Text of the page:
This page describes the official git repositories of the FreeBSD project that can be used as common repositories to base other work on.

The repositories are read-only mirrors of the src, doc and, ports FreeBSD Subversion repositories

Using git to commit changes to these repositories is not officially supported (but doable). Instead it aims to serve as a collaboration point by using additional tools like Github, Gitorious, or Gerrit, etc.

Bear in mind that git does not replace use of Subversion in FreeBSD and the repository is currently offered on a best-effort basis only. The steps to recreate the conversion are outlined below, so that people can replicate the process in-house should they wish to.

CAVEAT EMPTOR: It is possible (but highly unlikely) that the repositories might need to be re-done due to bugs in the converter. This would result in changed commit IDs for the impacted branches. As the actual tree objects for a certain SVN revision will remain identical, it will always be possible to rebase or merge your work on these new branches and not run into any merge conflicts. Advance notice will be provided if this proves necessary, along with advice on the required git commands.


The repository mirrors are updated at least hourly. Should they lag the SVN repository by more than a day, please create a new Bugzilla Issue: Git Integration. Monitoring still needs to be put into place, help wanted btw.

Quick Start

$ git clone --config remote.origin.fetch='+refs/notes/*:refs/notes/*'
$ cd freebsd && git pull   # For some reason, the notes will not be fetched during the clone operation ...
$ hack, hack, hack
$ git commit

Advanced, useful examples to show the diff between a subdir of a branch, or the commits that introduced these diffs. It is basically what svn mergeinfo --show-revs=eligible does. See git-log(1) for more info.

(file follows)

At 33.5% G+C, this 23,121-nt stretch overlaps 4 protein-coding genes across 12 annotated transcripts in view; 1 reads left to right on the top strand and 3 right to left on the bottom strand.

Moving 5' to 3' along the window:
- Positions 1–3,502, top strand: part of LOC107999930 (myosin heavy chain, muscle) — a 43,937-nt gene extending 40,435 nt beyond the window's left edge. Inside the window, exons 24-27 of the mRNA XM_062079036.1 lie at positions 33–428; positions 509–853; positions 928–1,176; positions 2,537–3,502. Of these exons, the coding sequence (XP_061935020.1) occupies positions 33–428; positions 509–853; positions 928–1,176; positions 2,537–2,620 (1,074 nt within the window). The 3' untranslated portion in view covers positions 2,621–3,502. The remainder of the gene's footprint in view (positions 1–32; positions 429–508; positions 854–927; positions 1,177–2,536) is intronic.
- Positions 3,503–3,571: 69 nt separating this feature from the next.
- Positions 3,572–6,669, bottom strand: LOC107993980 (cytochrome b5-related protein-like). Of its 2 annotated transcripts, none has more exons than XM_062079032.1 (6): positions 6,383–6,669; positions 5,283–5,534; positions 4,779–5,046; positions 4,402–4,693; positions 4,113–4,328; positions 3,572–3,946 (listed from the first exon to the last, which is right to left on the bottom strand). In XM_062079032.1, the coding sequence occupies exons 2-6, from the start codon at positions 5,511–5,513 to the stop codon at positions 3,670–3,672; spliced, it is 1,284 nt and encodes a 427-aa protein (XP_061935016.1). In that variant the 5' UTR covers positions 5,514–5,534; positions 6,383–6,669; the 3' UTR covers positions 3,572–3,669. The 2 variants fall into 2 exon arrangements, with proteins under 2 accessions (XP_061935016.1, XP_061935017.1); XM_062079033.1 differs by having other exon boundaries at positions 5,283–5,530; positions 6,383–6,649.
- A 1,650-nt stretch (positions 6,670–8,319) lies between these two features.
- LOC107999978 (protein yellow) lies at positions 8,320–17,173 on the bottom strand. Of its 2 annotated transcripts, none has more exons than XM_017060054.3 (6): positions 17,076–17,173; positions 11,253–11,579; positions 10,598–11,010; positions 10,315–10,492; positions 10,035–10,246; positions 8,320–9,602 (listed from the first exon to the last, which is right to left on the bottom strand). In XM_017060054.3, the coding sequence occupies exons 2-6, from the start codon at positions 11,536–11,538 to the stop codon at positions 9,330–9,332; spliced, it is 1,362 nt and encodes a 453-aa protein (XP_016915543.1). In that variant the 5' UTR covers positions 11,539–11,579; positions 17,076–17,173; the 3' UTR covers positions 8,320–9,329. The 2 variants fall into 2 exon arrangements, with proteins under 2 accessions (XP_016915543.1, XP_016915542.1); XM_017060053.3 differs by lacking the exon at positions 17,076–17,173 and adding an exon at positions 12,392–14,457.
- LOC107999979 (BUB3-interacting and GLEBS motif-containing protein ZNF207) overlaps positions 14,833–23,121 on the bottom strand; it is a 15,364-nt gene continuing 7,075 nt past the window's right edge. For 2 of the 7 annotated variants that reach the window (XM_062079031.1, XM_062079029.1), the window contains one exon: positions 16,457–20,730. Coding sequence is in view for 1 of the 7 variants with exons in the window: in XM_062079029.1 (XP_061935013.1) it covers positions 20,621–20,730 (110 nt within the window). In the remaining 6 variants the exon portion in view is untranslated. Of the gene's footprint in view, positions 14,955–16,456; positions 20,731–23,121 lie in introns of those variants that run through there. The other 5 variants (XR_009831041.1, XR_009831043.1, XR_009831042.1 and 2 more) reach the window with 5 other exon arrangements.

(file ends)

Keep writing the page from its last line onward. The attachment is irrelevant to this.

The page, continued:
$ git diff origin/stable/9 master -- usr.sbin/acpi
$ git log --graph --format=oneline --right-only --cherry-pick --no-merges origin/stable/9...origin/master -- usr.sbin/acpi

See any other git howto or documentation if you're stuck on the basics. A useful reference for the issue with notes is

Adding SVN Revision Notes to an Existing Clone

The git notes in the Github repositories contain useful information, and show up in git-log if present. git-clone without the --config ... line from above will default to not cloning refs/notes. You can configure the local git repo to fetch notes like so:

$ cd freebsd
$ git config --add remote.origin.fetch '+refs/notes/*:refs/notes/*'
$ git fetch   # It's many MB for src, will take some time

It will add lines to your git log output like this:

    svn path=/head/; revision=277815


Using git-svn

Using git-svn

Merging pull requests from GitHub using git-svn

Note: This only applies to, and works for committers

Merging pull requests from GitHub

Experimental git-svn bootstrap

There is an experimental git-svn bootstrap for quickly getting a complete git-svn enabled repository of your own.

Visit and follow the instructions described in the README file.


Everything done is so that everybody can verify the integrity of the conversion using the tools mentioned in this article. Hence the focus on repeat-ability of the process.

Known Problems



Verifying that the git export is identical to the SVN tree (in content), can be done like this:

$ svn export --ignore-keywords svn:// freebsd.svn
Exported revision 243246.
$ git clone --config remote.origin.fetch='+refs/notes/*:refs/notes/*' freebsd.git
$ cd freebsd.git && git pull
$ git log
<We see that revision 243246 is git commit f9ebae3>
$ git checkout f9ebae3
$ cd ../freebsd.svn
$ git --git-dir ../freebsd.git/.git diff
<There should be no output, i.e. no diff>


To verify the history and integrity of the conversion, you are advised to run such a conversion yourself and compare (and report) any discrepancies that you find.

To redo this at a later stage, you simply need to

Further Reading

It is *really* recommended, that you read Git for computer scientists and skim GitTalkDevSummit, although it's really outdated.

It really helps to understand the data structure of a git commit, because then you know how merging/rebasing works and can fix snafus easily.

A good visual git reference can be found at A Visual Git Reference.

This is a decent book on getting started with Git ($16 USD for ebook) Pragmatic Guide to Git

Implementation Details

The software used for the conversion is a slightly modified fork of svn2git, as used by the KDE project. It can be found at

It requires a rules file to map svn trees and/or revisions to git branches or tags. The current rules don't make use of tags but simply store them as branches.

See the project branch at for extra patches, rules and the scripts used to do these conversions.

GitWorkflow (last edited 2015-10-31 04:22:23 by KubilayKocak)